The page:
KUSHIRO, Hokkaido -- The prefectural government announced on Jan. 8 that it had observed 1,215 red-crowned cranes on the island on Dec. 5, 2019, marking a record high for December.
The figure is 199 more than in the same period the previous year. The local authority will count the number of birds again in Japan's northernmost prefecture on Jan. 24 as the migration of such birds to feeding grounds on the island is expected to begin in earnest then.
In Japan, the red-crowned crane only inhabits Hokkaido and is designated as a national special natural treasure. The popular bird once had been endangered in the country but has gradually been recovering in number due to preservation activities. The largest number of the birds ever recorded in Japan -- some 1,320 -- was confirmed in January 2016. Since fiscal 2015, the Ministry of the Environment has been reducing its feeding of the birds in winter by 10% annually to disperse the habitat of the bird.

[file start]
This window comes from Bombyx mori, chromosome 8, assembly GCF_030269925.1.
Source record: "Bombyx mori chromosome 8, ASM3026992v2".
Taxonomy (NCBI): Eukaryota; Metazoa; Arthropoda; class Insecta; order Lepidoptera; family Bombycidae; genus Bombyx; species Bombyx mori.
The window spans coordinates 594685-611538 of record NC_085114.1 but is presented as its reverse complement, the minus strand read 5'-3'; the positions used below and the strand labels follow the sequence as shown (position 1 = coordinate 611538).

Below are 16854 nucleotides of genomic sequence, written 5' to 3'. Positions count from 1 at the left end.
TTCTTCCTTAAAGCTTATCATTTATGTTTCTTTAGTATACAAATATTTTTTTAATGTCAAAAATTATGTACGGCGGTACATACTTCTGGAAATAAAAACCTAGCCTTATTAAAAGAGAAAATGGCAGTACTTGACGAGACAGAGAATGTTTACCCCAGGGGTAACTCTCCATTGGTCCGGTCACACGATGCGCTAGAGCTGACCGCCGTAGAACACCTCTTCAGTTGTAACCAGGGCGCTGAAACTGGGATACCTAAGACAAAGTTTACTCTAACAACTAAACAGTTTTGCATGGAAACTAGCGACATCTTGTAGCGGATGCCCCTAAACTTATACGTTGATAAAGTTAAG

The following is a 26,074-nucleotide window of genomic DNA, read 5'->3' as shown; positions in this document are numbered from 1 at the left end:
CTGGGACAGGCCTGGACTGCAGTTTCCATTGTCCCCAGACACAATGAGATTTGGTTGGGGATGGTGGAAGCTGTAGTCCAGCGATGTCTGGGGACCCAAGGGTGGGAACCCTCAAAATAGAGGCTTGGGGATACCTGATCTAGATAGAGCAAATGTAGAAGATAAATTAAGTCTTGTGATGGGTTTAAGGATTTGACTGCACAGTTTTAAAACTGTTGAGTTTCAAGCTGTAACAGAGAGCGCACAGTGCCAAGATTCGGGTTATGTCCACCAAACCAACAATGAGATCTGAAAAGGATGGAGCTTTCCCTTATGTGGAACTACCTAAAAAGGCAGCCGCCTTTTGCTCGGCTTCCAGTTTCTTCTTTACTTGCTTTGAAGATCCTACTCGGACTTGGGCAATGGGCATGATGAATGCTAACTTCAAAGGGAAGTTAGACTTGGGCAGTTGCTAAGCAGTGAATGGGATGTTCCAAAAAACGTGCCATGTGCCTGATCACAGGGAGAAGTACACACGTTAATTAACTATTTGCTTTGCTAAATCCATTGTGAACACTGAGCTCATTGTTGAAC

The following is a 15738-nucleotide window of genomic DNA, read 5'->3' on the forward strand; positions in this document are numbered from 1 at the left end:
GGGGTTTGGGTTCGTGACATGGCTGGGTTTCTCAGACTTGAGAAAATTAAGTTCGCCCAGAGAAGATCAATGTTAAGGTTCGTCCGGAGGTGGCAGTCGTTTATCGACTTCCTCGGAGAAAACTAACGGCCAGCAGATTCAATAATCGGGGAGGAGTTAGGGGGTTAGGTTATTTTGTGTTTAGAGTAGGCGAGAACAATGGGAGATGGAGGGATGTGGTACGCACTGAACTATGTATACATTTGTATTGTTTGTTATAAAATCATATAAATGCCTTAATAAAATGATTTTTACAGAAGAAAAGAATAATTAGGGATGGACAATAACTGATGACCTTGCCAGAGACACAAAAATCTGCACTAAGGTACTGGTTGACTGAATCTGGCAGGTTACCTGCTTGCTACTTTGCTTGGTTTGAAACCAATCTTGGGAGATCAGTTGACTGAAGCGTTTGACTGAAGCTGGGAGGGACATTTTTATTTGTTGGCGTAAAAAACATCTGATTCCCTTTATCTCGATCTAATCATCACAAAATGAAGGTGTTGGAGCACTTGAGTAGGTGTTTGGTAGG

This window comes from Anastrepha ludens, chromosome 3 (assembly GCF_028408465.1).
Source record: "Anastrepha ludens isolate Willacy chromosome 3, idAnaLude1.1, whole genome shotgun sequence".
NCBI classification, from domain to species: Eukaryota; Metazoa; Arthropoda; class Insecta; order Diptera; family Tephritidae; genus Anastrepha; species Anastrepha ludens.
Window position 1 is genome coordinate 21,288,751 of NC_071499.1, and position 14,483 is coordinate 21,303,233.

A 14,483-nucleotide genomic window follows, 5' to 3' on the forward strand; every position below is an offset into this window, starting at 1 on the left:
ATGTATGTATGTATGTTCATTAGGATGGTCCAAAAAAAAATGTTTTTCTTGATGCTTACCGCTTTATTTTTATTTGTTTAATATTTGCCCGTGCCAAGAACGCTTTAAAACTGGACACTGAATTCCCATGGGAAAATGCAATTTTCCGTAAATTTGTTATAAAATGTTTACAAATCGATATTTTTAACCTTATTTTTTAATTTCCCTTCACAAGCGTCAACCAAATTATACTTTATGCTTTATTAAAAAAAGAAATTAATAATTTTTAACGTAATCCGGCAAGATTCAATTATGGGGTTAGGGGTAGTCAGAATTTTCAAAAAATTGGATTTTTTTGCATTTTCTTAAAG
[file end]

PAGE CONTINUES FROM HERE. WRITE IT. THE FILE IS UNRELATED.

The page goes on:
The Hokkaido Prefectural Government has been counting the number of wild cranes in its territory since 1952 to examine the distribution and scale of the birds spending the winter there. The Dec. 5, 2019 observation was carried out at 313 locations in 41 municipalities. Most of the cranes, 1,038 of the 1,215, were spotted in the Kushiro region in eastern Hokkaido.
(Japanese original by Kimitaka Hirayama, Kushiro Resident Bureau)